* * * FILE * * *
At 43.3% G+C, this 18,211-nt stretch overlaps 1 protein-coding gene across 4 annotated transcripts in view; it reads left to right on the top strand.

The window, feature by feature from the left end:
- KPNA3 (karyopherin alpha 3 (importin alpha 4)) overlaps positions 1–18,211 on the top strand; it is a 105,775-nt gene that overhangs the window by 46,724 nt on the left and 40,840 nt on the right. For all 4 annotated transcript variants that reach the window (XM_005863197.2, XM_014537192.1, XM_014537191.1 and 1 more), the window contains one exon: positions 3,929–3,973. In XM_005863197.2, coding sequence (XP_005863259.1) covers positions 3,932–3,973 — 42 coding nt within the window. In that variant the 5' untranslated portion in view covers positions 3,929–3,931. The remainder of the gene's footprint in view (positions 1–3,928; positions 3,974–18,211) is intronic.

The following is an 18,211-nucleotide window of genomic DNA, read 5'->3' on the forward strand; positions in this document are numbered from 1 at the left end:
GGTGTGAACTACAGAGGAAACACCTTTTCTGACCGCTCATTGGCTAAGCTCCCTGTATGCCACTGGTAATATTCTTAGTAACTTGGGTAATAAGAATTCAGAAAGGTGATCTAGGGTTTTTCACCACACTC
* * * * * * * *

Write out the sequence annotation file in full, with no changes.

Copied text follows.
At 43.3% G+C, this 18,211-nt stretch overlaps 1 protein-coding gene across 4 annotated transcripts in view; it reads left to right on the top strand.

The window, feature by feature from the left end:
- KPNA3 (karyopherin alpha 3 (importin alpha 4)) overlaps positions 1–18,211 on the top strand; it is a 105,775-nt gene that overhangs the window by 46,724 nt on the left and 40,840 nt on the right. For all 4 annotated transcript variants that reach the window (XM_005863197.2, XM_014537192.1, XM_014537191.1 and 1 more), the window contains one exon: positions 3,929–3,973. In XM_005863197.2, coding sequence (XP_005863259.1) covers positions 3,932–3,973 — 42 coding nt within the window. In that variant the 5' untranslated portion in view covers positions 3,929–3,931. The remainder of the gene's footprint in view (positions 1–3,928; positions 3,974–18,211) is intronic.

The following is an 18,211-nucleotide window of genomic DNA, read 5'->3' on the forward strand; positions in this document are numbered from 1 at the left end:
GGTGTGAACTACAGAGGAAACACCTTTTCTGACCGCTCATTGGCTAAGCTCCCTGTATGCCACTGGTAATATTCTTAGTAACTTGGGTAATAAGAATTCAGAAAGGTGATCTAGGGTTTTTCACCACACTC